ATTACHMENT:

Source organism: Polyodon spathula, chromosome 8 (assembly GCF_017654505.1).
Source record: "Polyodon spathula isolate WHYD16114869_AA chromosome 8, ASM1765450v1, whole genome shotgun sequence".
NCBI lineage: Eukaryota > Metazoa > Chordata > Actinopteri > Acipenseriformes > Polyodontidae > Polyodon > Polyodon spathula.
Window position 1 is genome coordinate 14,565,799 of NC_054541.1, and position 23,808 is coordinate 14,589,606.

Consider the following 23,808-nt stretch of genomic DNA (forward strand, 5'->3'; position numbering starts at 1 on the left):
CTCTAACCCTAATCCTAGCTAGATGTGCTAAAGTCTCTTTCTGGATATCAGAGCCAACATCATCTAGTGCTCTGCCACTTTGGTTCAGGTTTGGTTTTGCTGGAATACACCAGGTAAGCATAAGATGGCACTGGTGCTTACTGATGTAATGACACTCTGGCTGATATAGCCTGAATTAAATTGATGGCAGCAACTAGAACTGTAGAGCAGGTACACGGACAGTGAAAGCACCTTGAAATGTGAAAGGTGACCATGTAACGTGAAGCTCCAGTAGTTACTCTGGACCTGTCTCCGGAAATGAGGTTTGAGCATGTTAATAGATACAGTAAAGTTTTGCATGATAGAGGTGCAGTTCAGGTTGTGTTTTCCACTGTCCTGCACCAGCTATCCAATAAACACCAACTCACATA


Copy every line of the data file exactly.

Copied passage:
Source organism: Polyodon spathula, chromosome 8 (assembly GCF_017654505.1).
Source record: "Polyodon spathula isolate WHYD16114869_AA chromosome 8, ASM1765450v1, whole genome shotgun sequence".
NCBI lineage: Eukaryota > Metazoa > Chordata > Actinopteri > Acipenseriformes > Polyodontidae > Polyodon > Polyodon spathula.
Window position 1 is genome coordinate 14,565,799 of NC_054541.1, and position 23,808 is coordinate 14,589,606.

Consider the following 23,808-nt stretch of genomic DNA (forward strand, 5'->3'; position numbering starts at 1 on the left):
CTCTAACCCTAATCCTAGCTAGATGTGCTAAAGTCTCTTTCTGGATATCAGAGCCAACATCATCTAGTGCTCTGCCACTTTGGTTCAGGTTTGGTTTTGCTGGAATACACCAGGTAAGCATAAGATGGCACTGGTGCTTACTGATGTAATGACACTCTGGCTGATATAGCCTGAATTAAATTGATGGCAGCAACTAGAACTGTAGAGCAGGTACACGGACAGTGAAAGCACCTTGAAATGTGAAAGGTGACCATGTAACGTGAAGCTCCAGTAGTTACTCTGGACCTGTCTCCGGAAATGAGGTTTGAGCATGTTAATAGATACAGTAAAGTTTTGCATGATAGAGGTGCAGTTCAGGTTGTGTTTTCCACTGTCCTGCACCAGCTATCCAATAAACACCAACTCACATA